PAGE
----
JEL-Code: R41, R48, D63
Keywords: Transportation planning, route choice, travel behavior, link performance

Moving beyond mobility: measuring accessibility in U.S. cities

CTS Catalyst summarizes our Access Across America report:

Moving beyond mobility: measuring accessibility in U.S. cities

Every year, Americans face a steady stream of discouraging news. We’re spending more time stuck in traffic. Congestion in our metro areas is on the rise. Yet these reports focus almost exclusively on traffic mobility—how quickly travelers can move between any two points via automobile or transit. But according to a new University of Minnesota study, there’s much more to the story.

“Focusing solely on mobility and traffic delay doesn’t provide a complete picture of how the traffic system is functioning,” says Professor David Levinson, the R.P. Braun/CTS Chair in Transportation Engineering. “Travelers in many of these cities have the ability to reach their desired destinations, such as shopping, jobs, and recreation, in a reasonable amount of time despite congestion and slower travel because these cities have greater density of activities. In short, these travelers enjoy better access to destinations.”


A new study, Access Across America, goes beyond congestion rankings to focus on accessibility: a measure that examines both land use and the transportation system. The study is the first systematic comparison of trends in accessibility to jobs by car within the U.S. By comparing accessibility to jobs by automobile during the morning peak period for 51 metropolitan areas, the study shows which cities are performing well in terms of accessibility and which have seen the greatest change.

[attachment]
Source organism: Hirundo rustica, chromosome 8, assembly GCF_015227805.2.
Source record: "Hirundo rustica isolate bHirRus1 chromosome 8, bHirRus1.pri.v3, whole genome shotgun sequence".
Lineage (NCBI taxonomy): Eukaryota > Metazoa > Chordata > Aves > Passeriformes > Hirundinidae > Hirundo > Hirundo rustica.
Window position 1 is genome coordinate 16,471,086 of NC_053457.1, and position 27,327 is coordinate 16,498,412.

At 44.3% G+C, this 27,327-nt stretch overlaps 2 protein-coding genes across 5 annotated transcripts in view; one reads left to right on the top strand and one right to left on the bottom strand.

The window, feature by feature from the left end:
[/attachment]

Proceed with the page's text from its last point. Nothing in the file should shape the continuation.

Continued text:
To generate the rankings for this study, Levinson created a weighted average of accessibility, giving a higher weight to closer jobs. Jobs reachable within 10 minutes are weighted most heavily, and jobs are given decreasing weight as travel time increases up to 60 minutes. Based on this measure, the 10 metro areas that provide the greatest average accessibility to jobs are Los Angeles, San Francisco, New York, Chicago, Minneapolis, San Jose, Washington, Dallas, Boston, and Houston.

“It can be surprising to see that some of the cities often ranked as the most congested also have the highest levels of job accessibility,” Levinson says. “This is due to the density of jobs those urban areas offer.”

Levinson also found that job accessibility has changed over time. In the past two decades, Las Vegas, Jacksonville, Austin, Orlando, and Phoenix have seen the largest percentage gains in job accessibility while Cleveland, Detroit, Honolulu, and Los Angeles have seen the largest percentage drops.

According to Levinson, this research offers an important takeaway for metro areas interested in increasing accessibility. “There are two ways for cities to improve accessibility—by making transportation faster and more direct or by increasing the density of activities, such as locating jobs closer together and closer to workers. While neither of these things can easily be shifted overnight, they can make a significant impact over the long term.”

This report extends the Access to Destinations study, an interdisciplinary research and outreach effort coordinated by CTS with support from multiple sponsors.

Adventures in Forecasting Intercity Rail: NLX edition

Projections around the proposed intercity railway “Northern Lights Express (NLX)” line from Duluth to Twin Cities are presented below. The first two columns of data are from the Statewide Rail plan, funded by MnDOT, prepared by Cambridge Systematics (lead). The last column is from the recent draft Environmental Assessment by USDOT, MnDOT and WisDOT

State Railway Plan Environmental Assessment
Base Best
Scenario Evaluated: High speed, 8 RT High speed, 8 RT
Phase I I Route 9